2016’s Changes for 401(k) and Retirement Plan Contribution Limits

Retirement planning requires sensible saving based on informed choices.  As legislative rules regarding 401(k), IRA and Roth IRA contribution limits are in constant flux, let’s look at some of the changes to expect in 2016, as well as some rules that will remain unchanged.

What will change in 2016

If a contributor is not covered by an employer-sponsored retirement plan but is married to someone who is covered by such a plan, the IRS will being phasing out the deduction for those contributions if the couple’s combined income is between $184,000 and $194,000.

 

This has changed from 2015’s limits, which were between $183,000 and $193,000. If a couple’s combined AGI is above $194,000, they do not qualify for a deduction.

 

Roth IRAs continue to provide tax advantages but only if the contributor falls below a certain Adjusted Gross Income (AGI).  These advantages begin to phase out as follows:

 

Table 1 - 2016 Limitations for Roth IRA deduction and phase out

 

Amount in which the deduction begins to be phased out

Amount at which the deduction ends

Married couples filing jointly

$184,000

$194,000

Singles and heads of household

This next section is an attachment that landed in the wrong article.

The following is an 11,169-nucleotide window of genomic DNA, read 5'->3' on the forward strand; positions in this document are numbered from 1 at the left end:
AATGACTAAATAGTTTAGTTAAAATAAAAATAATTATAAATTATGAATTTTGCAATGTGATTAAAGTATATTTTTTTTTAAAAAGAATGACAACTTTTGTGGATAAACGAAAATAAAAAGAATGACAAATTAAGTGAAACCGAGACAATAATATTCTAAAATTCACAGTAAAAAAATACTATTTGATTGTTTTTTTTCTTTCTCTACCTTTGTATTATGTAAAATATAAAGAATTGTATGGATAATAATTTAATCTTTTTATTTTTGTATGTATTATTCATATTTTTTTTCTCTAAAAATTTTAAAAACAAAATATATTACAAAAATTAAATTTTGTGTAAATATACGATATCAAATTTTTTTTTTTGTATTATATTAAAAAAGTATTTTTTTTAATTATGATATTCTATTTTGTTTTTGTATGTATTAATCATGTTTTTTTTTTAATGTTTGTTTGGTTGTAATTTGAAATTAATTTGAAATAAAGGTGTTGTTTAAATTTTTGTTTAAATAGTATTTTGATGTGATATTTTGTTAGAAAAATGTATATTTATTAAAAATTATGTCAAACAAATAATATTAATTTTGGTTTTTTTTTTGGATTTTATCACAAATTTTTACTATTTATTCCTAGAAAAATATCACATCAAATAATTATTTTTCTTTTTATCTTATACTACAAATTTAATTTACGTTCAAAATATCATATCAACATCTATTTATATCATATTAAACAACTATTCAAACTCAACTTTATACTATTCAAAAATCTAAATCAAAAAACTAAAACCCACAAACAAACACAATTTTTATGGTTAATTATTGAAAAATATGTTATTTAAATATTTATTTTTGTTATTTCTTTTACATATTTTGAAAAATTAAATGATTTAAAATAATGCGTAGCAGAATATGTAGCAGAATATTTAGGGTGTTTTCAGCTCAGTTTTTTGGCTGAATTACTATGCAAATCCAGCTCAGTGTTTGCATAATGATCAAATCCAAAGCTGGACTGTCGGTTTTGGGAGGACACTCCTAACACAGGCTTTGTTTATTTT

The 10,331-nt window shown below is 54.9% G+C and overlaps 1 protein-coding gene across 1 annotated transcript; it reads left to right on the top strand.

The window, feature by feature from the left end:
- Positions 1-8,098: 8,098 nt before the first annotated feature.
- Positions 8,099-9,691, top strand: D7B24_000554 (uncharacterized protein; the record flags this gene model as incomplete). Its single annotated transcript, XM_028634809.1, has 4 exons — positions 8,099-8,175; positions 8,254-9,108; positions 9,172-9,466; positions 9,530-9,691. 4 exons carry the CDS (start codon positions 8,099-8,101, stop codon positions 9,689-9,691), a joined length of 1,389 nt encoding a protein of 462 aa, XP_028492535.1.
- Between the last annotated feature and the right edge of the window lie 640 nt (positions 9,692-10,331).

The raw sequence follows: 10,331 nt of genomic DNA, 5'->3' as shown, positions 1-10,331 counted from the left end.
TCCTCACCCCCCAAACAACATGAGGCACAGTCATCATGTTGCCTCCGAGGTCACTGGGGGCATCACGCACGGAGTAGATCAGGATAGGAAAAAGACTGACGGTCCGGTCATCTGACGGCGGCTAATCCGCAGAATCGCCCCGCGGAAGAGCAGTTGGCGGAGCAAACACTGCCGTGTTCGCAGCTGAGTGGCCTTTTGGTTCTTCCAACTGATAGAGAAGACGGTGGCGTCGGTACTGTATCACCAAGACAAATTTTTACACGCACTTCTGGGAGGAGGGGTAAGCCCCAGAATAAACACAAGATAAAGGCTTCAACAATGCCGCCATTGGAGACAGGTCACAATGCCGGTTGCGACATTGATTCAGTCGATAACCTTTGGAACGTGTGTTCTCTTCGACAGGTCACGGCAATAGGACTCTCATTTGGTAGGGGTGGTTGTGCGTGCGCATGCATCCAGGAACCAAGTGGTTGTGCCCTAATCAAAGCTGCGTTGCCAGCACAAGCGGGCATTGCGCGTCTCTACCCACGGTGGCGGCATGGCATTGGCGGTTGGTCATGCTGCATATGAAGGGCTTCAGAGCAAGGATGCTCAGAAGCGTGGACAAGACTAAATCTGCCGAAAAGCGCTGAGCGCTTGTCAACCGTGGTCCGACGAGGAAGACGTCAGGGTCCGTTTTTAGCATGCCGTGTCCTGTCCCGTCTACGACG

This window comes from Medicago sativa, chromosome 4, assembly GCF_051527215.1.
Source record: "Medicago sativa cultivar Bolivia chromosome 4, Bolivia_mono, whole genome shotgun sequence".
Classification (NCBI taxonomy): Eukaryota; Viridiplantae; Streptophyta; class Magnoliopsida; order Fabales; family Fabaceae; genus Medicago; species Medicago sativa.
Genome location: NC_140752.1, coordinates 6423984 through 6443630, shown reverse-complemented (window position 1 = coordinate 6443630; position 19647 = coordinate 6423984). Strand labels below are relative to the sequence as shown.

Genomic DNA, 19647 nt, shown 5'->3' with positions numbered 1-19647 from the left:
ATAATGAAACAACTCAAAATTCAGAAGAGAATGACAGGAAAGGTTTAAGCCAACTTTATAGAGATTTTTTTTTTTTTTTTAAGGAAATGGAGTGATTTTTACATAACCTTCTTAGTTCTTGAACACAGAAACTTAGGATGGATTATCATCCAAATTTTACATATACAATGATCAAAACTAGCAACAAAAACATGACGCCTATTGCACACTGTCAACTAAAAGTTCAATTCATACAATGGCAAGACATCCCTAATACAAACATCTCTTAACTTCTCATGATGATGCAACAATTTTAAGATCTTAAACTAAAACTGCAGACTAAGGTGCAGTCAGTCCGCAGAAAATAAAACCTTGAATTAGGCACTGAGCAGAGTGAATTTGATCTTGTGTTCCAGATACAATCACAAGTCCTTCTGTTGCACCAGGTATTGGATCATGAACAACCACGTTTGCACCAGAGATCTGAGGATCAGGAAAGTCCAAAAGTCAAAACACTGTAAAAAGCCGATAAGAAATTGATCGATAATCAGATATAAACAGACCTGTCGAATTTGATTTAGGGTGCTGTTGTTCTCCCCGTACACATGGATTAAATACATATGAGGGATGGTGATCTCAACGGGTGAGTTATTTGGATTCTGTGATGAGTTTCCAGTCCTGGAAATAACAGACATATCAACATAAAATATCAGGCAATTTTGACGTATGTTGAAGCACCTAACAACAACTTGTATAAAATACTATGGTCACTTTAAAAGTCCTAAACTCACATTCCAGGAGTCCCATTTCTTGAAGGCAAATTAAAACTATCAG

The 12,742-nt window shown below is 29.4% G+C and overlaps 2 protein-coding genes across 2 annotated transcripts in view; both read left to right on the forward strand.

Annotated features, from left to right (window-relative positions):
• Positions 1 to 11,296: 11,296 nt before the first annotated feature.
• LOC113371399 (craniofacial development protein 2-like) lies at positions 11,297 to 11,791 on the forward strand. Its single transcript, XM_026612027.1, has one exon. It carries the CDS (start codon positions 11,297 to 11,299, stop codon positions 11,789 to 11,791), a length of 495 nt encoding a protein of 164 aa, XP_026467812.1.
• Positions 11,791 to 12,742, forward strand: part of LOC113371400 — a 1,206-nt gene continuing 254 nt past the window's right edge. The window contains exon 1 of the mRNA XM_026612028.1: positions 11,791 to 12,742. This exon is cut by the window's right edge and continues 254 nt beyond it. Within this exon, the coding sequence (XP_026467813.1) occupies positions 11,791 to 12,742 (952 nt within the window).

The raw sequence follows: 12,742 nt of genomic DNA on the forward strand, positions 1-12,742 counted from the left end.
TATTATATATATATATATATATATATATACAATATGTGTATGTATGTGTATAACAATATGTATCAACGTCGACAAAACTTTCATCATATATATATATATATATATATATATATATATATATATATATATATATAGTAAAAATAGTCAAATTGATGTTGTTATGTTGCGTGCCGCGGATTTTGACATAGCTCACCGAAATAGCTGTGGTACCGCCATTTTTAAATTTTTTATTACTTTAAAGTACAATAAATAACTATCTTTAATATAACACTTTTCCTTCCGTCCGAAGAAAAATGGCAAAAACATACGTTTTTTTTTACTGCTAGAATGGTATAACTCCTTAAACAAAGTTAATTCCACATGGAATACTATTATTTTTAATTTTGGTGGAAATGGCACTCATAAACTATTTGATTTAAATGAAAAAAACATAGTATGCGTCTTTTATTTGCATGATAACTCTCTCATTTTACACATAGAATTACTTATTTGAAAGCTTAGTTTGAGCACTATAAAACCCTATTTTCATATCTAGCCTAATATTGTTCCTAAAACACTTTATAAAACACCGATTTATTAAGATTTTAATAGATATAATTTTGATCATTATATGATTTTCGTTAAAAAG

$117,000

$132,000

 

 

Additional changes have been applied to the saver’s credit, otherwise known as the retirement savings contribution credit.  If a married couple is filing jointly with an AGI of $61,500 or less, they will qualify for the deduction.  The number is $46,125 for heads of household and $30,750 for individuals filing separately or single.

What isn’t changing in 2016

 

If there is no increase in the cost-of-living index – an increase required to meet the statutory thresholds to trigger adjustments to limitations – then several rules related to retirement contributions and limits remain unchanged.   The contribution limit for anyone who participates in an employer-sponsored 401(k), 403(b), and most 457 plans – as well as the Thrift Savings Plan – will be unchanged at $18,000 in 2016. Furthermore, if an employee is 50 years and over, the limit for catch-up contributions for any of these plans will be unchanged at $6,000.

 

The annual contribution limit to a traditional IRA will be unchanged in 2016 and remains at $5,500. The tax deductions granted for such contributions remain unchanged and are as follows:

 

Table 2 - 2016 Limitations for Traditional IRA deduction and phase out

 

Amount in which the deduction begins to be phased out

Amount at which the deduction ends

Married couples filing jointly*

$98,000

$118,000

Singles and heads of household

$61,000

$71,000

*Note, if the contributions are made by a married individual filing a separate return from his or her spouse, and that individual is covered by an employer-sponsored retirement plan, the phase-out begins at $0 and ends at $10,000.

 

©2015 Adams Keegan. This update is provided for informational purposes only. It is not intended as legal or investment advice. Readers should consult their own tax, legal and investment advisors before making any retirement plan decisions.